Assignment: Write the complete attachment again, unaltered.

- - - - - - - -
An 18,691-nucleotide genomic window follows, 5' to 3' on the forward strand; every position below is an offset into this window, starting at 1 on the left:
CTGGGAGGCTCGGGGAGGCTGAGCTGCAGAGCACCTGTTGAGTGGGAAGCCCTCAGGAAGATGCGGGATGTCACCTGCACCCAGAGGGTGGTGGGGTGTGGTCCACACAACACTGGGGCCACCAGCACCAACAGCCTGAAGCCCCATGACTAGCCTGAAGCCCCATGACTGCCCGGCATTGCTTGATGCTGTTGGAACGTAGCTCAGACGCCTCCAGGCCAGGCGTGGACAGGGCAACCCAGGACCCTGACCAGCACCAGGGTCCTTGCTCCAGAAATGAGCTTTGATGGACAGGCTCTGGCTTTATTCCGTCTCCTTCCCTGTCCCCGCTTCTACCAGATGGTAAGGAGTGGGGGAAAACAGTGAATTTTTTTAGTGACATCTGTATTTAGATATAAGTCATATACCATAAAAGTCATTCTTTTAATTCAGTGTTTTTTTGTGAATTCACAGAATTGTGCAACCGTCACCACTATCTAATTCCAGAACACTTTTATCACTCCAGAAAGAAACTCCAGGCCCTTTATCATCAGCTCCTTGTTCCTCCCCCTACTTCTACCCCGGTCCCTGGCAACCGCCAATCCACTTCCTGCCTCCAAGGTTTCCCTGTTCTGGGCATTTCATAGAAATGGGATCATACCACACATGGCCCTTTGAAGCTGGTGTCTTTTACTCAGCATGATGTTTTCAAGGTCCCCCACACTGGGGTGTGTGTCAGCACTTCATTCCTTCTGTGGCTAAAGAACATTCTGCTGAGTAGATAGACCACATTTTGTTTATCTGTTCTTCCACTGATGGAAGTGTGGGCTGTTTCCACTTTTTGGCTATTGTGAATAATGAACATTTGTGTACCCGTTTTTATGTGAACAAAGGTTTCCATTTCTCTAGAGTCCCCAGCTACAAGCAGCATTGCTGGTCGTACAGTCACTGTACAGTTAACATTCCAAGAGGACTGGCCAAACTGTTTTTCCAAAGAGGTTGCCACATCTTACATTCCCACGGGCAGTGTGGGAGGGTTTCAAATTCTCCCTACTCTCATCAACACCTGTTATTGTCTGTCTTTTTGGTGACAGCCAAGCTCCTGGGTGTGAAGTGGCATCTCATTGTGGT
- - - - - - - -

An 18,691-nucleotide genomic window follows, 5' to 3' on the forward strand; every position below is an offset into this window, starting at 1 on the left:
CTGGGAGGCTCGGGGAGGCTGAGCTGCAGAGCACCTGTTGAGTGGGAAGCCCTCAGGAAGATGCGGGATGTCACCTGCACCCAGAGGGTGGTGGGGTGTGGTCCACACAACACTGGGGCCACCAGCACCAACAGCCTGAAGCCCCATGACTAGCCTGAAGCCCCATGACTGCCCGGCATTGCTTGATGCTGTTGGAACGTAGCTCAGACGCCTCCAGGCCAGGCGTGGACAGGGCAACCCAGGACCCTGACCAGCACCAGGGTCCTTGCTCCAGAAATGAGCTTTGATGGACAGGCTCTGGCTTTATTCCGTCTCCTTCCCTGTCCCCGCTTCTACCAGATGGTAAGGAGTGGGGGAAAACAGTGAATTTTTTTAGTGACATCTGTATTTAGATATAAGTCATATACCATAAAAGTCATTCTTTTAATTCAGTGTTTTTTTGTGAATTCACAGAATTGTGCAACCGTCACCACTATCTAATTCCAGAACACTTTTATCACTCCAGAAAGAAACTCCAGGCCCTTTATCATCAGCTCCTTGTTCCTCCCCCTACTTCTACCCCGGTCCCTGGCAACCGCCAATCCACTTCCTGCCTCCAAGGTTTCCCTGTTCTGGGCATTTCATAGAAATGGGATCATACCACACATGGCCCTTTGAAGCTGGTGTCTTTTACTCAGCATGATGTTTTCAAGGTCCCCCACACTGGGGTGTGTGTCAGCACTTCATTCCTTCTGTGGCTAAAGAACATTCTGCTGAGTAGATAGACCACATTTTGTTTATCTGTTCTTCCACTGATGGAAGTGTGGGCTGTTTCCACTTTTTGGCTATTGTGAATAATGAACATTTGTGTACCCGTTTTTATGTGAACAAAGGTTTCCATTTCTCTAGAGTCCCCAGCTACAAGCAGCATTGCTGGTCGTACAGTCACTGTACAGTTAACATTCCAAGAGGACTGGCCAAACTGTTTTTCCAAAGAGGTTGCCACATCTTACATTCCCACGGGCAGTGTGGGAGGGTTTCAAATTCTCCCTACTCTCATCAACACCTGTTATTGTCTGTCTTTTTGGTGACAGCCAAGCTCCTGGGTGTGAAGTGGCATCTCATTGTGGT